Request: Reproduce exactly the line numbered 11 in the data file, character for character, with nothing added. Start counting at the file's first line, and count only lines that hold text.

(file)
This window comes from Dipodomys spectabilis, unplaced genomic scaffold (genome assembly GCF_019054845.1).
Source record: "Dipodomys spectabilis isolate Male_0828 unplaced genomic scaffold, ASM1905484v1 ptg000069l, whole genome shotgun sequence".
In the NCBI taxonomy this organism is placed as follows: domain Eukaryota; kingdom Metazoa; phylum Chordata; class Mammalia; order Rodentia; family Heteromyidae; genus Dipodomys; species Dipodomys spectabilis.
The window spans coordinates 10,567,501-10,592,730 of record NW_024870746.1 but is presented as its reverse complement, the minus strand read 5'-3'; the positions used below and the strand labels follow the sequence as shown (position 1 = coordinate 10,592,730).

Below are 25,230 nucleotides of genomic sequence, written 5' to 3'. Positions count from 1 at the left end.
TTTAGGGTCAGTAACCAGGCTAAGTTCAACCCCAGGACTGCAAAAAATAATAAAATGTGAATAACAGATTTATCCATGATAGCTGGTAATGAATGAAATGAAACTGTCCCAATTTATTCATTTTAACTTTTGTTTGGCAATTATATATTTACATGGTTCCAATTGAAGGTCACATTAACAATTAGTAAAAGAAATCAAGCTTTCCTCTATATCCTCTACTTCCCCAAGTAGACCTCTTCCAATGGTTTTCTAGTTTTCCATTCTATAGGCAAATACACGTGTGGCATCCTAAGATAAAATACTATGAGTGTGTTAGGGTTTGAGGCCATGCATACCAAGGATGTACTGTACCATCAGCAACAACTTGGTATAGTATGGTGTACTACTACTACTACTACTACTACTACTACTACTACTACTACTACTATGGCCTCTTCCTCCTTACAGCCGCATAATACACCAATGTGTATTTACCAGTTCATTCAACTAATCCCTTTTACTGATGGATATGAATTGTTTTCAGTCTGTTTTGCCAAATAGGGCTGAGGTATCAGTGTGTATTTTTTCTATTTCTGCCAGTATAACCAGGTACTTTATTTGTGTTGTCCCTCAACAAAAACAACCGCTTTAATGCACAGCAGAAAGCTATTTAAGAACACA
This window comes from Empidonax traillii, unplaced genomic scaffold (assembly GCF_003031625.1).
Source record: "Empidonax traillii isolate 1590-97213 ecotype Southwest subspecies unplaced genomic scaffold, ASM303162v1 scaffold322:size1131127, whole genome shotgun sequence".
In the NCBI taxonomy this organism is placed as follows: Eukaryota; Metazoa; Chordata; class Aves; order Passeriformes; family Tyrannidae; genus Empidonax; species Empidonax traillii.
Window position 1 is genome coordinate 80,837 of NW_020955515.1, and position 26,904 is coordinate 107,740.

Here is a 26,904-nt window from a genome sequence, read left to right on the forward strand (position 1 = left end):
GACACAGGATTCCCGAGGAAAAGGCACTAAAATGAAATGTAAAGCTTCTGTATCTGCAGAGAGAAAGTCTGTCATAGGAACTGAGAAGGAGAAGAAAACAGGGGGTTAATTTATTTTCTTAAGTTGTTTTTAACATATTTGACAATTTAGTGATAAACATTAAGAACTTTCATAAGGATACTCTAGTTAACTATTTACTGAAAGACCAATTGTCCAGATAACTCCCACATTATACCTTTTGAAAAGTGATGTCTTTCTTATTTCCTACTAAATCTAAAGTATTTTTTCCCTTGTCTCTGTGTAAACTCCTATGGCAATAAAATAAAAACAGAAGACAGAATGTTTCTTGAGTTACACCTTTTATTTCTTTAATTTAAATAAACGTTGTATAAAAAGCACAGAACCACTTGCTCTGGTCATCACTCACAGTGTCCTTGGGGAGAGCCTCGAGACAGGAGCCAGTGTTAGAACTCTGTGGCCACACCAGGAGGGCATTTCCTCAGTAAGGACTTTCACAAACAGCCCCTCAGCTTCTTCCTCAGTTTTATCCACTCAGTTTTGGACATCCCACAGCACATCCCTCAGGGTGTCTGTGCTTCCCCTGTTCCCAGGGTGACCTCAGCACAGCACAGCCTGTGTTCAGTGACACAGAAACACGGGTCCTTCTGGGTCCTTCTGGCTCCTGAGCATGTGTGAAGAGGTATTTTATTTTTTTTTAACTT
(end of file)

Here is a 26,904-nt window from a genome sequence, read left to right on the forward strand (position 1 = left end):